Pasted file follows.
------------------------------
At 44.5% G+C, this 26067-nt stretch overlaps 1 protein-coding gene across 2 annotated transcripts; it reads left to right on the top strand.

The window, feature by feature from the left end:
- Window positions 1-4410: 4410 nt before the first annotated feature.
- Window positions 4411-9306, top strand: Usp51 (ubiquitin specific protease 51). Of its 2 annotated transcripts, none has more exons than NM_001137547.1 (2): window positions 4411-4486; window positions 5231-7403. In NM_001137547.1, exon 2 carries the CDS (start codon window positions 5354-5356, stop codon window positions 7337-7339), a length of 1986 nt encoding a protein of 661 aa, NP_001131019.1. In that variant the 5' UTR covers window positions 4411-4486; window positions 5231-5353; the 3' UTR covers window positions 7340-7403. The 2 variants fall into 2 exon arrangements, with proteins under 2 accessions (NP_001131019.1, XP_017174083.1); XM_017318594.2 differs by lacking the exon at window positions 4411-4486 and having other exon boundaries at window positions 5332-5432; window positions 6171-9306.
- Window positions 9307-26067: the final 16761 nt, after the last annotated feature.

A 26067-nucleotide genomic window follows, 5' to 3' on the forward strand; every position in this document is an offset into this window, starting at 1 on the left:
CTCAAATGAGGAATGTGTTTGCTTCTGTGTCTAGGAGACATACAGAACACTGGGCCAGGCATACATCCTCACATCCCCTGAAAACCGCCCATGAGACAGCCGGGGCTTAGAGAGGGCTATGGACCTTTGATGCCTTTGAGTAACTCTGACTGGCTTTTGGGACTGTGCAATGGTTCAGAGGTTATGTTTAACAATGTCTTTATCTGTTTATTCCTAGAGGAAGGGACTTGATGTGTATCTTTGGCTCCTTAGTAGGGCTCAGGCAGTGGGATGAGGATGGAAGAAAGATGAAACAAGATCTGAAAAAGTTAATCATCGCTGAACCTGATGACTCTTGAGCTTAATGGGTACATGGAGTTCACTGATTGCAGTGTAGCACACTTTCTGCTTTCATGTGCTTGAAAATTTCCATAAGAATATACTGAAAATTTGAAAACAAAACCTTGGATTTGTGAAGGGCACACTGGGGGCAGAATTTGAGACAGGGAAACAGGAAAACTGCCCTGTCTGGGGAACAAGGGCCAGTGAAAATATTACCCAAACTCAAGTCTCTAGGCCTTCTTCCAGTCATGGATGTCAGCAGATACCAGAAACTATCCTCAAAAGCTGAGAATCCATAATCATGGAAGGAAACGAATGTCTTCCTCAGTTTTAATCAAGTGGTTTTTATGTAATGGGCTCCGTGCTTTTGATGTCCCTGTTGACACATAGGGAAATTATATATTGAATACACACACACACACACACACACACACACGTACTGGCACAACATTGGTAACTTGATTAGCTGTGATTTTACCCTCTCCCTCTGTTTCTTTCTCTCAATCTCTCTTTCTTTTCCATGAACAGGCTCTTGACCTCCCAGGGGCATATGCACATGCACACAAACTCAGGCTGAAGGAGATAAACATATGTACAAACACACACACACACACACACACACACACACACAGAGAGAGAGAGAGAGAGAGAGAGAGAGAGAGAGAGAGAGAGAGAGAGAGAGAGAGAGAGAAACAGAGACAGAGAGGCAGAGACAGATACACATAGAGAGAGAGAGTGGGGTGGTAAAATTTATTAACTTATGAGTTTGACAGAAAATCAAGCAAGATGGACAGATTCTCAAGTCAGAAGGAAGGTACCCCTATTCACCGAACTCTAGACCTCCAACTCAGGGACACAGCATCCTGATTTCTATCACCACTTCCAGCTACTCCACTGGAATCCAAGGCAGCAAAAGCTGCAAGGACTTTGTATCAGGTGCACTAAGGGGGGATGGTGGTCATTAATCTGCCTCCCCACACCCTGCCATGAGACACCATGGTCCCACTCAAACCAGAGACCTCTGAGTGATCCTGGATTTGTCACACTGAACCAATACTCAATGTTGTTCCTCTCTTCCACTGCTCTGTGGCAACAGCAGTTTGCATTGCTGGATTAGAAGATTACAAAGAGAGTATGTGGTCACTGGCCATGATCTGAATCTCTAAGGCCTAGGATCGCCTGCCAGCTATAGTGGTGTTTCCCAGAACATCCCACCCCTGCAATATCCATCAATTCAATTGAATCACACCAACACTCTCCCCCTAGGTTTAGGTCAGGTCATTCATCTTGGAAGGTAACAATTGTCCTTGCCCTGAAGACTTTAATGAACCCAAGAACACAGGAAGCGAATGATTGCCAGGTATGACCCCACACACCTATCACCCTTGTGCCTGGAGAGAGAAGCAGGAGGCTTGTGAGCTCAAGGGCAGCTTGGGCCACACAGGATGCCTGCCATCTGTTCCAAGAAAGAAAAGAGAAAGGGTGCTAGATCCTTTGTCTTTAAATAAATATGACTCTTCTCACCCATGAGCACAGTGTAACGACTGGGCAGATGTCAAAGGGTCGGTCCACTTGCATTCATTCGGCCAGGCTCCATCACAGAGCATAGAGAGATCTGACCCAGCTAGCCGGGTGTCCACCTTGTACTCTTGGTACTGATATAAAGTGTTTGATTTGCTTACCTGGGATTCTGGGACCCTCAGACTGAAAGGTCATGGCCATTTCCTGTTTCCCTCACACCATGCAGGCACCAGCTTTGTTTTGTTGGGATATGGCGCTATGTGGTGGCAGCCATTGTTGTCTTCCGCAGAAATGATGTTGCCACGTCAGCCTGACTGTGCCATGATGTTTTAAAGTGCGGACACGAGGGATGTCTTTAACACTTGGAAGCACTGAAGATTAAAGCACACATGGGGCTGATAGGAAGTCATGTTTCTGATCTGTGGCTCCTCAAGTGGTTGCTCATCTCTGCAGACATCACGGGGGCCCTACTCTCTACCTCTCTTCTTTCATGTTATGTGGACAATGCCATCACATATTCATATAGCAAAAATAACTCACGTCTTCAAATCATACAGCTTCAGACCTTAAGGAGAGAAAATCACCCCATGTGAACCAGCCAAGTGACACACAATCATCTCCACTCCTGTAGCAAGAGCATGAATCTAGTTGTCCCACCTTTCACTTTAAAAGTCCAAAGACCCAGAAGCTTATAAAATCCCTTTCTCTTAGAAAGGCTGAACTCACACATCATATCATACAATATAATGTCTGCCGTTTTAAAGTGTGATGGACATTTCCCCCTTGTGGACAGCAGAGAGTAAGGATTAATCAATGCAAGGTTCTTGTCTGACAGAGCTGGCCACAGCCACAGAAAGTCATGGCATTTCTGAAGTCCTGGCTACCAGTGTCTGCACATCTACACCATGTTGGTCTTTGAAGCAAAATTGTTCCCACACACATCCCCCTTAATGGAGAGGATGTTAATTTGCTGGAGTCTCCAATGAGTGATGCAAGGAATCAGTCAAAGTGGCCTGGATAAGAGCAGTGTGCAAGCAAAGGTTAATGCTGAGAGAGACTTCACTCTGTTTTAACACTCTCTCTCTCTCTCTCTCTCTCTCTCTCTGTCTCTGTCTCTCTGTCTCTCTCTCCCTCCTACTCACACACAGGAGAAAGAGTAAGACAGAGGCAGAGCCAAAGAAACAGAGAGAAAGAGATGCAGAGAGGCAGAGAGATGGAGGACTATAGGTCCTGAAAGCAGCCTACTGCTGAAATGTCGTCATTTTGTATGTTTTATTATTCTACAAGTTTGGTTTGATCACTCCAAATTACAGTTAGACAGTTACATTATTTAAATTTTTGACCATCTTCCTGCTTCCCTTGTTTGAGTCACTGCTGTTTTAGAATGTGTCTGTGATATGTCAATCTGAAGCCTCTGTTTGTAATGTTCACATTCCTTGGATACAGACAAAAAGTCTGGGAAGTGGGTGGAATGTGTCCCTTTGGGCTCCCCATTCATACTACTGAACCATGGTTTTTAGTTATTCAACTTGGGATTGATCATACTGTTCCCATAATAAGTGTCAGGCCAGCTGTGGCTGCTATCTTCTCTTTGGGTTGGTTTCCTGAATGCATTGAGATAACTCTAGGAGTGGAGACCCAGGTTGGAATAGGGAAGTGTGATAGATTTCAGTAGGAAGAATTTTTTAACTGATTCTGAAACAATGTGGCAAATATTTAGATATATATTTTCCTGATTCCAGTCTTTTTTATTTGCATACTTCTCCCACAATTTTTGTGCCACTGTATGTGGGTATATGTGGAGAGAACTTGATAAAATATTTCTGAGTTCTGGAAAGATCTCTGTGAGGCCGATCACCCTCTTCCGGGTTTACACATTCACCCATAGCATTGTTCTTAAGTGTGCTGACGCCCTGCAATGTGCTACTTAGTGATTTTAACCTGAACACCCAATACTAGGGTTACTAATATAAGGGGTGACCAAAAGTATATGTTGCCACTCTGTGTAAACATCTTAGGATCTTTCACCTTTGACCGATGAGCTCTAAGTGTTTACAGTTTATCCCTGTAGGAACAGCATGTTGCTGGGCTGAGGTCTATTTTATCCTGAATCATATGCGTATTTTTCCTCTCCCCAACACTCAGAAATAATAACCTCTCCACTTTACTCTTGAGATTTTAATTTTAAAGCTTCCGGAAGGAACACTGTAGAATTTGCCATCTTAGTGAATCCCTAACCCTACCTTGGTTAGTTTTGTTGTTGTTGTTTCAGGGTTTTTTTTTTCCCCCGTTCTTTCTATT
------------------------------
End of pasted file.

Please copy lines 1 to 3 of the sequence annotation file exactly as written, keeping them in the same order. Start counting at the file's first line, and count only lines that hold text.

At 44.5% G+C, this 26067-nt stretch overlaps 1 protein-coding gene across 2 annotated transcripts; it reads left to right on the top strand.

The window, feature by feature from the left end:
- Window positions 1-4410: 4410 nt before the first annotated feature.